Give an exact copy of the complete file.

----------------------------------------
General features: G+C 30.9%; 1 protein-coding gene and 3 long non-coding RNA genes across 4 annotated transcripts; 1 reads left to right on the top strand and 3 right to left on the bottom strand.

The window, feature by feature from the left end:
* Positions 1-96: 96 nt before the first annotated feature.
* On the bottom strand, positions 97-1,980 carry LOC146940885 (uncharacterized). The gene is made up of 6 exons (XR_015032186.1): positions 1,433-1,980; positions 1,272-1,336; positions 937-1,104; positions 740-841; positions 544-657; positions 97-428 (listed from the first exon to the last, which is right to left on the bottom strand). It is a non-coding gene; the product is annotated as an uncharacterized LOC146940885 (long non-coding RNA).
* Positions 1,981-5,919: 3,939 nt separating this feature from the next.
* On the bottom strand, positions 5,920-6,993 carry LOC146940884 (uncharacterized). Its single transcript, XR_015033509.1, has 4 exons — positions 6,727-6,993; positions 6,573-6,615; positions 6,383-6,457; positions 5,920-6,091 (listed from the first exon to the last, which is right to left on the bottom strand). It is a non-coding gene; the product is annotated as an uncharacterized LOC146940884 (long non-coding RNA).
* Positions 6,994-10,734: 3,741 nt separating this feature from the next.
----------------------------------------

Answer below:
General features: G+C 30.9%; 1 protein-coding gene and 3 long non-coding RNA genes across 4 annotated transcripts; 1 reads left to right on the top strand and 3 right to left on the bottom strand.

The window, feature by feature from the left end:
* Positions 1-96: 96 nt before the first annotated feature.
* On the bottom strand, positions 97-1,980 carry LOC146940885 (uncharacterized). The gene is made up of 6 exons (XR_015032186.1): positions 1,433-1,980; positions 1,272-1,336; positions 937-1,104; positions 740-841; positions 544-657; positions 97-428 (listed from the first exon to the last, which is right to left on the bottom strand). It is a non-coding gene; the product is annotated as an uncharacterized LOC146940885 (long non-coding RNA).
* Positions 1,981-5,919: 3,939 nt separating this feature from the next.
* On the bottom strand, positions 5,920-6,993 carry LOC146940884 (uncharacterized). Its single transcript, XR_015033509.1, has 4 exons — positions 6,727-6,993; positions 6,573-6,615; positions 6,383-6,457; positions 5,920-6,091 (listed from the first exon to the last, which is right to left on the bottom strand). It is a non-coding gene; the product is annotated as an uncharacterized LOC146940884 (long non-coding RNA).
* Positions 6,994-10,734: 3,741 nt separating this feature from the next.